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New York City, Jan. 29, 1952. James Jones accepts the National Book Award for From Here to Eternity. His co-winners are poet Marianne Moore (left) and naturalist/writer Rachel Carson (right).

JAMES JONES LITERARY SOCIETY

"This is the song of the men who have no place, played by a man who has never had a place, and can therefore play it." --From Here to Eternity (1951)

"...James Jones was not just a good writer but a good man." --Roger Ebert, Review of A Soldier's Daughter Never Cries (See Literary Links section below)

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Inside This Issue: 2013 JJLS Symposium Schedule Announced, Nov. 7, 8, 9; Ray Elliott on From Here to Eternity: The Musical; Honoring George Hendrick, Jones Scholar; Profile of Margot Singer, 2013 Jones First Novel Fellow; The Colony Goes to Florida; Jones and Mailer Connection Explored in J. Michael Lennon's New Book; Jerry Bayne: Paris Memories, and More!

1999: THE JJLS 'SYMPOSIUM OF THE CENTURY'

Some of America's greatest authors came together to recall, to analyze and to praise James Jones at the Society's 1999 Symposium on Long Island, N.Y., the last weekend in June. Read what they said here.

WILLIE MORRIS, 1934-1999, A FRIEND OF JAMES JONES AND THE SOCIETY

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WHO WAS JAMES JONES?

James Jones (1921-1977), one of the major novelists of his generation, is known primarily as the author of fiction that probes the effects of World War II on the individual soldier. Born in Robinson, Illinois, Jones entered the U.S. Army and had the distinction of being the only individual who would become a major writer to witness the attack by the Japanese on Pearl Harbor. A member of the 27th U.S. Infantry Regiment (25th Division), Jones was wounded at Guadalcanal and returned to Robinson, where he started to write about his experiences. After shelving his unpublished first novel, "They Shall Inherit the Laughter," Jones completed the critically acclaimed international bestseller From Here to Eternity (1951). He assisted in the creation of the Handy Writers' Colony in Marshall, Illinois (which lasted from 1949 to 1964) before taking up residence in Paris as part of the Second Generation of American Expatriate writers and artists. Jones's other novels are Some Came Running (1957), The Pistol (1959), The Thin Red Line (1962), Go to the Widow-Maker (1967), The Merry Month of May (1971), A Touch of Danger (1973), and Whistle (1978). Jones published an acclaimed short-story collection, The Ice-Cream Headache and Other Stories (1968), a nonfictional history of World War II from the viewpoint of the soldier, World War II (1975), and a book of essays, Viet Journal (1975). Jones also published short fiction and articles throughout his adult life.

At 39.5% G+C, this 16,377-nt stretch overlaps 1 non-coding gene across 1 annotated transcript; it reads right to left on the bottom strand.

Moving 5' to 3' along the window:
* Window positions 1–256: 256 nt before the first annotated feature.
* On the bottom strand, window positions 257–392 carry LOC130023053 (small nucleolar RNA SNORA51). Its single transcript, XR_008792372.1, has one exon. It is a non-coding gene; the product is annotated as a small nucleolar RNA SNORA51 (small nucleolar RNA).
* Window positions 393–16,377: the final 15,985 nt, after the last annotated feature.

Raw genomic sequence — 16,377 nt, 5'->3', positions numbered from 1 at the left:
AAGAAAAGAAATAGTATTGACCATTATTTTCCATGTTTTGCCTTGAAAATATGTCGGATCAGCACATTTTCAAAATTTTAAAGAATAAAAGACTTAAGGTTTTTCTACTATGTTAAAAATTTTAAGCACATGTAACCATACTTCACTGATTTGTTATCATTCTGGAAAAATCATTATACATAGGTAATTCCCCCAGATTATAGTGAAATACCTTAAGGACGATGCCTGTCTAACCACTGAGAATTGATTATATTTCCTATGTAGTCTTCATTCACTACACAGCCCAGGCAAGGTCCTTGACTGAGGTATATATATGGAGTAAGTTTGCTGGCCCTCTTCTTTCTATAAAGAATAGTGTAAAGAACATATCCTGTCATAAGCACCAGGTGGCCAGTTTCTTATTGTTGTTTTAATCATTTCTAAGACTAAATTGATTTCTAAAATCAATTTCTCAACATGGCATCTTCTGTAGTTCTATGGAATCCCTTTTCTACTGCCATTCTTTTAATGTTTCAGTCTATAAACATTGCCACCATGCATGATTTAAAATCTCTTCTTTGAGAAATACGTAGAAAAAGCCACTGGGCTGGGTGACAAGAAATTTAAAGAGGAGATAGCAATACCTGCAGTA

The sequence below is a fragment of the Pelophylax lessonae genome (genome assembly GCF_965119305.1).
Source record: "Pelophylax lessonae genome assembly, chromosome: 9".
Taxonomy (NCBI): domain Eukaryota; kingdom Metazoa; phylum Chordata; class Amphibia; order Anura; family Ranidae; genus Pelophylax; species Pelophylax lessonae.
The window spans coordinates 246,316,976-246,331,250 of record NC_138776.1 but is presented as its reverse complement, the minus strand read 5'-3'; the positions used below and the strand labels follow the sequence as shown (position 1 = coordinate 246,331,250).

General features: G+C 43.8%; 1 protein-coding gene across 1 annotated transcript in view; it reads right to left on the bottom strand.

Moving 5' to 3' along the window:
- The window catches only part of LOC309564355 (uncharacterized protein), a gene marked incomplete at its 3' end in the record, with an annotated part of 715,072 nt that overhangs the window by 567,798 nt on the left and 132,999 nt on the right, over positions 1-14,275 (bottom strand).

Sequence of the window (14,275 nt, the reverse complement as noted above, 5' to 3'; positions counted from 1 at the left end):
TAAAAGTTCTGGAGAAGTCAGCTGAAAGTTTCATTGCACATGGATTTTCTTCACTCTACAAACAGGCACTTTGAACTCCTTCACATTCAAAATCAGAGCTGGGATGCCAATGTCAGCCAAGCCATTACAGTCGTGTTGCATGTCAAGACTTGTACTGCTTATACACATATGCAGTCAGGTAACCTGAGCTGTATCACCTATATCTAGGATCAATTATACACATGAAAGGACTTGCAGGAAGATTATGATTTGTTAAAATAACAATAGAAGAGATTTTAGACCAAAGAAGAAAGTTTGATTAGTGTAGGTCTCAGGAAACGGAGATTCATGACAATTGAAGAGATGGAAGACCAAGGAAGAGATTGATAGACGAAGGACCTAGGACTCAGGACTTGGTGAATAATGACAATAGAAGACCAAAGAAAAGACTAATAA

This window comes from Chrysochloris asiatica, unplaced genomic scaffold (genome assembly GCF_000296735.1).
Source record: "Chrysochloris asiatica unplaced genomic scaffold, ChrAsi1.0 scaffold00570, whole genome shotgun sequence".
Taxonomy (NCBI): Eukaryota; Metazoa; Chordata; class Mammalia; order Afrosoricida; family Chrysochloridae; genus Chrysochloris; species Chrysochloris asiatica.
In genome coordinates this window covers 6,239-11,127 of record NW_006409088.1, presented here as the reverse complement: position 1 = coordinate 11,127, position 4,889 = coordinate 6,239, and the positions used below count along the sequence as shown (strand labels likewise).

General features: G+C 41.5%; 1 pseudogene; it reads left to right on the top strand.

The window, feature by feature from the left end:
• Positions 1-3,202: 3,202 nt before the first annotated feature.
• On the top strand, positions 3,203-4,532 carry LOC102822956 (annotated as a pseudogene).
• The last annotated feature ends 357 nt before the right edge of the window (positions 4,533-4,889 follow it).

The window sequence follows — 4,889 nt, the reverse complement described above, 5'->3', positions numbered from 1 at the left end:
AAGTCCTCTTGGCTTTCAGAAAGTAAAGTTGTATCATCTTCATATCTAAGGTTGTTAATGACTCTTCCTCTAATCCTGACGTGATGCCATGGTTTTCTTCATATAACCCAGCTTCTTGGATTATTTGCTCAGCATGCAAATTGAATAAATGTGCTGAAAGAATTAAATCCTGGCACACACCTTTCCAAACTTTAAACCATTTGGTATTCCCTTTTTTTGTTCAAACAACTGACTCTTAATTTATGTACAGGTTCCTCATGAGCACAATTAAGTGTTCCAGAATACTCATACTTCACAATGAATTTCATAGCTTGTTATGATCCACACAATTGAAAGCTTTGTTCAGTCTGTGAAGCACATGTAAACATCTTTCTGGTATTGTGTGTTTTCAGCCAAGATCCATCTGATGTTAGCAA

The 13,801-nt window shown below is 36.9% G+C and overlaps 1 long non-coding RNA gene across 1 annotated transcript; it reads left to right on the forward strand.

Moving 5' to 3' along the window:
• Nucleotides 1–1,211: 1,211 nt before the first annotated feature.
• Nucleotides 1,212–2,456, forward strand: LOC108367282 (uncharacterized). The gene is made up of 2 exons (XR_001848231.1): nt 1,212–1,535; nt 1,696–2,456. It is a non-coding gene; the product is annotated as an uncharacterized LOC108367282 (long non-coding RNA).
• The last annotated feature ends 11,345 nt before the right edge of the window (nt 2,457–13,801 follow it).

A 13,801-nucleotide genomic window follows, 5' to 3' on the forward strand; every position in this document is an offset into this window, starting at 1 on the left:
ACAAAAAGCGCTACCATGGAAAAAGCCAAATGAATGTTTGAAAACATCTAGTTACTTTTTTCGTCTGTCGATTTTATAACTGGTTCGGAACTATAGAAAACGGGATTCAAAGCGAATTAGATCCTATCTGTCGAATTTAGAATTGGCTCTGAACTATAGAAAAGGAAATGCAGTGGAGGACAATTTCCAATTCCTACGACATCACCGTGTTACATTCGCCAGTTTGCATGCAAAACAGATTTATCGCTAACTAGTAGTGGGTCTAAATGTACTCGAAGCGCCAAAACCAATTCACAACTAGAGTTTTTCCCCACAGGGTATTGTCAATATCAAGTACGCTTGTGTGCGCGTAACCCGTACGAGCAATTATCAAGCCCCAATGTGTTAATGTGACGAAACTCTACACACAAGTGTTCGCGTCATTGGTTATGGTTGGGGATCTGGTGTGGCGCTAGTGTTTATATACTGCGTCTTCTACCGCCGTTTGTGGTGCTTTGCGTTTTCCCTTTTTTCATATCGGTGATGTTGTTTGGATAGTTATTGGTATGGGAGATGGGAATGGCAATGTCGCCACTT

The James Jones First Novel Fellowship

The James Jones Lincoln Trail Writing Award

What's All the Fuss About James Jones?

Biographical Articles About Jones & Photo Album

The Handy Writers' Colony: 1949-1964

Selected Bibliography of Books, Articles, and Interviews Concerning Jones

The James Jones Journal (Launched 2009) and Newsletter

WWW Literary Links

Feedback, Comments, Love Letters (1996-2004)

Past Symposium Archive

James Jones Papers, University of Texas: Part 1, Part 2, Part 3

James Jones Archives at Yale

Frequently Asked Questions

Dedication of Eternity Hall (U.S. House of Representatives - May 8, 1997)

The above poster (produced by Winchester) is from the National Archives and Records Administration and was part of a series designed to "rock people out of their complacency with grim, unromantic visions of war," which was what Jones did with his fiction.

This is the Official Home Page of The James Jones Literary Society.

For more information about The James Jones Literary Society and to inquire about how to join this organization, write to P.O. Box 68, Robinson, IL 62454.

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Copyright 2009 The James Jones Literary Society
Thanks to Vincennes University, Vincennes, Indiana, for providing access to these web pages.

Note: Opinions/comments expressed on these pages belong to the authors and no endorsement of such material by the James Jones Literary Society should necessarily be inferred.

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